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This installment of the chicken series (that started here if you’re missing the start of this crazy journey) is specific to how we’re handling food and water at our coop. Of course, once we’re getting freezing temps, I’ll probably have to do an update article. But I’m pretty proud of this little rain collection thing, and we’ve already had to make one chicken-caused repair!
As mentioned in previous articles, one of the reasons for the metal roof is specifically rain collection. We get plenty for most of the year, though it is easy enough to fill from a hose, too. My biggest issues were: how to make gutters without using full-blown house gutters? How to direct it to the collection barrel? And which type of watering cups or nipples we wanted to try? This is all “gravity powered” so we’ll start at the cups and reverse engineer it for you.
Ultimately there are pros and cons to all watering cups and nipples. We opted for the 5-pack from Worley-X. There are YouTubers out there who will advise you to not install these on PVC pipe smaller than 3/4”. We used 1”, and we’ve still had to mess with getting them to stop dripping around the gasket with just the right twist of pressure. Of course, it has to face your chickens in the right position, so you don’t have a lot of wiggle room here. The cups pinch off their filling feature with the weight of the water itself. As a bird drinks, the cup raises back up with just a hair of spring pressure, and it refills just a small amount.
The only real issue we’ve had so far is that my wife went out one morning and found one broken off. In my short stint as a chicken owner, I’ve deduced two things: they’re inquisitive; and they’re stupid. 🤣 I’m sure one of them tried to perch on the thing, as it broke off exactly where the fitting exits the pipe I installed it on. We’d only installed four, so we had the spare to fix it up without needing to rework the piping itself. But that 5-pack was about 19 bucks, so as long as they don't break off another, I’ll feel like the things paid for themselves by the time I drain for winter.
I plugged two cups each into a left and right branch of piping which is fed directly from the barrel just on the other side of the run’s wire-cage wall. We’ve had this unused barrel for several years. It is the model that has a lock-ring clamp holding a lid on; but the lid still has standard barrel bungs, one large and one small. I build a sturdy wood stand to hold the barrel, remembering the physics of hydraulics from the old firefighting days. The water's exit on the barrel needed to be higher than the cups; while the bung that receives the rain water needed to be below my rain collecting gutters and distribution pipes.
For filtering, we have a primary and secondary approach. The entire barrel lid is covered by a mesh screen cover (not in this pic). It works great! But, should any craftier fir needles make it past that, there is a standard bathroom sink/tub strainer in the hole that the system feeds into.
The piping itself is pretty simple. I used a larger diameter layout to carry as much volume as possible. In the likely fall or spring events of collecting wayyyy too much rain, I’ve installed another fitting and pipe at the top of the barrel. It aims away (downhill) from the coop/run and will drain the barrel from the top on those heavy days. My thought is to take as much off the runoff away from the coop as possible, reducing the soupy mire the open dirt around here becomes on those days where we get four to eight inches from the “Pineapple Express” systems.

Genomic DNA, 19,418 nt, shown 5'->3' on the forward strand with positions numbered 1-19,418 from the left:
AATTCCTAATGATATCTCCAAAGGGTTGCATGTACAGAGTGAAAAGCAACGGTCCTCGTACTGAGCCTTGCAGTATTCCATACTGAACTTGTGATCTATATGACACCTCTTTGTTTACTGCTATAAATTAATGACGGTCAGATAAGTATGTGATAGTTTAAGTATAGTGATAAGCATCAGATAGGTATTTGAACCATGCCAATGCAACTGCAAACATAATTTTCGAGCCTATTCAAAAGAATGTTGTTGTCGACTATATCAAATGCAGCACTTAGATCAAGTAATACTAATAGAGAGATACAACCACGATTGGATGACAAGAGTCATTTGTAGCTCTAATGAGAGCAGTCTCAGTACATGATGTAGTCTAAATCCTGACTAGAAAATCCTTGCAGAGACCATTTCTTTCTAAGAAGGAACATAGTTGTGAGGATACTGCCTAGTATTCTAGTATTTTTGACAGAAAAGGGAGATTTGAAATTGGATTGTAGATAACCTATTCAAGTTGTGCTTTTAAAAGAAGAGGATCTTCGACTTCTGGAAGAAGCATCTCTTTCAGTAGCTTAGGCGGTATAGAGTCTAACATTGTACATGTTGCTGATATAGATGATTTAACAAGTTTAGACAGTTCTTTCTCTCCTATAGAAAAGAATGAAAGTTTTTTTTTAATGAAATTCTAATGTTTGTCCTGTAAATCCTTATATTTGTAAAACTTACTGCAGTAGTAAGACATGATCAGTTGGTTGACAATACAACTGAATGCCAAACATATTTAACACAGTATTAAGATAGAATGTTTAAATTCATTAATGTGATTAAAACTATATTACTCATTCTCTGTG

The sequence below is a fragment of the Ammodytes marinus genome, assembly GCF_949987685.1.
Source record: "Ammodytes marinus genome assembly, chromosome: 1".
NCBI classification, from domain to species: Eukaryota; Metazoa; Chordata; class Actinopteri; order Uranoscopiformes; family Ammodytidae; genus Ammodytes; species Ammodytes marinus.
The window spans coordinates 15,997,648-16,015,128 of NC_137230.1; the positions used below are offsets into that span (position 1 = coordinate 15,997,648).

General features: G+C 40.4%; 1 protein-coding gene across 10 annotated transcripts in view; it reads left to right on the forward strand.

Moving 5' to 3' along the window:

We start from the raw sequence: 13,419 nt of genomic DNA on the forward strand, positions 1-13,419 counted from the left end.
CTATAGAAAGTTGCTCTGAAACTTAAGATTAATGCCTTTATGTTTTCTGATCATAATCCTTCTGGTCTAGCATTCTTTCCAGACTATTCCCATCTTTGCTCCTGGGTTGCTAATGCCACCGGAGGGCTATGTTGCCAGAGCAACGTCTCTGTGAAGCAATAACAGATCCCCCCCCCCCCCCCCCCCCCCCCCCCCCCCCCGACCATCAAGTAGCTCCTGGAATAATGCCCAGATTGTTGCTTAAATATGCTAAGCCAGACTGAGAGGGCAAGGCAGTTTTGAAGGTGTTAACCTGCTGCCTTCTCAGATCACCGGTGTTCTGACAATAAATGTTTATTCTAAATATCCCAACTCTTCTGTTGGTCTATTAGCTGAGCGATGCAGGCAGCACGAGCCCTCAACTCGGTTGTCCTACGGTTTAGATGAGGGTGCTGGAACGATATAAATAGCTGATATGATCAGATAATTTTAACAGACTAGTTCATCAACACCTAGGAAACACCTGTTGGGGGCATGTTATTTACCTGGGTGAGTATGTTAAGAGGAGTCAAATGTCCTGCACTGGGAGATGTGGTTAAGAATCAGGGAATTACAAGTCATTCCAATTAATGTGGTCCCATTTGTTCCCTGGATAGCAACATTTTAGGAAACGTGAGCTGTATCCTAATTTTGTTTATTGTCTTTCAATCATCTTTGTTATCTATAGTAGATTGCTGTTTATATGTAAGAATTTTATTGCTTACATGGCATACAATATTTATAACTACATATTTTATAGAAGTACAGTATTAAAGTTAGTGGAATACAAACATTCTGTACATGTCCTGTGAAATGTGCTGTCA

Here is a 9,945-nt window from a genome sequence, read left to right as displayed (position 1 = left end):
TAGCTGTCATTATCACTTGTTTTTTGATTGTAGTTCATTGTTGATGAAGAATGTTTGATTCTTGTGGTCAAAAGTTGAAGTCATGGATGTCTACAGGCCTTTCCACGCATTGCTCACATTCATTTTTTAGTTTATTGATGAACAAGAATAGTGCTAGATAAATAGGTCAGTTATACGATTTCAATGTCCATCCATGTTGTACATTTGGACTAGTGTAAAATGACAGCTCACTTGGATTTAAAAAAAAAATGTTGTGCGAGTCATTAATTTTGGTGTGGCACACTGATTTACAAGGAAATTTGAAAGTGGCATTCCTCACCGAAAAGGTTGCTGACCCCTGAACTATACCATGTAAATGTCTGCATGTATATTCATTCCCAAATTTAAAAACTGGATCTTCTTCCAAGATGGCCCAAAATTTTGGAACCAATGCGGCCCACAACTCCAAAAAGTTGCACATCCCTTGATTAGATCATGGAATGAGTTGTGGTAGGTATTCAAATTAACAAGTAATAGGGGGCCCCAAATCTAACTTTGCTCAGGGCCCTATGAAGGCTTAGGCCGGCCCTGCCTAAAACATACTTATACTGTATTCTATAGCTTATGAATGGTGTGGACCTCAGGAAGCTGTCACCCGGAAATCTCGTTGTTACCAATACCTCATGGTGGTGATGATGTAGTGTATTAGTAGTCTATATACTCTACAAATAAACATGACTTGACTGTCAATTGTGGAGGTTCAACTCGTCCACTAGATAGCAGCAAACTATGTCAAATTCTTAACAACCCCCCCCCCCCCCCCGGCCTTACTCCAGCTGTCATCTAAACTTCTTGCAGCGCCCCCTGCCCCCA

The gutters I made by placing two standard drip-edge corner flashings together to form a three-sided square. We used an industrial double-sided tape to secure them together, and I ran a bead of silicon on the interior seam. I used 2” pieces of PVC as spacers where I screwed it to the board just below the metal roof panels. I angled the gutters a bit to assist gravity. The gutters on the taller coop both wind up dumping their water onto the roof of the run, just above its own gutter. The run gutter on the side opposite of the barrel (near our run door) dumps into a pipe that crosses sides in the small gap between the run and coop. I hung it from the cage with several pieces of wire. The main challenge after measuring, cutting and installing has been to secure it so that it will keep the funnels in the exact spot they need to be under the gutters.
Hopefully these pix help all that narrative make sense. The food is easy comparatively! We are using paracord and hooks to hang the buckets from the roof to stay off the ground. There is a No Waste Feeder system we installed. The kit comes with six ports and a large bit for drilling into a bucket. (We now have a second 3-port bucket hanging out there.) It works just fine on the round buckets. It has a shroud that keeps the food from filling the port directly. This keeps a cavity wide open for the chickens to stick their head into. It works exactly as promised, keeping the bulk of the food above the shroud. It simply drops a little into the pocket as the chicks remove what is in front of them. We’re using gamma lids on top of the buckets for easy refilling. They have a gasket ring that pounds onto the bucket permanently, and the lid screws on and off like a jar.
As always, thanks for joining along! I hope you found some inspiration. It is quite nice to only have to “check on them” in the morning and evening (as long as dumb-dumb doesn’t break off another cup!) Next week we’ll talk about the four breeds we’ve started with, and the things we did to get raise them while in the house as babies!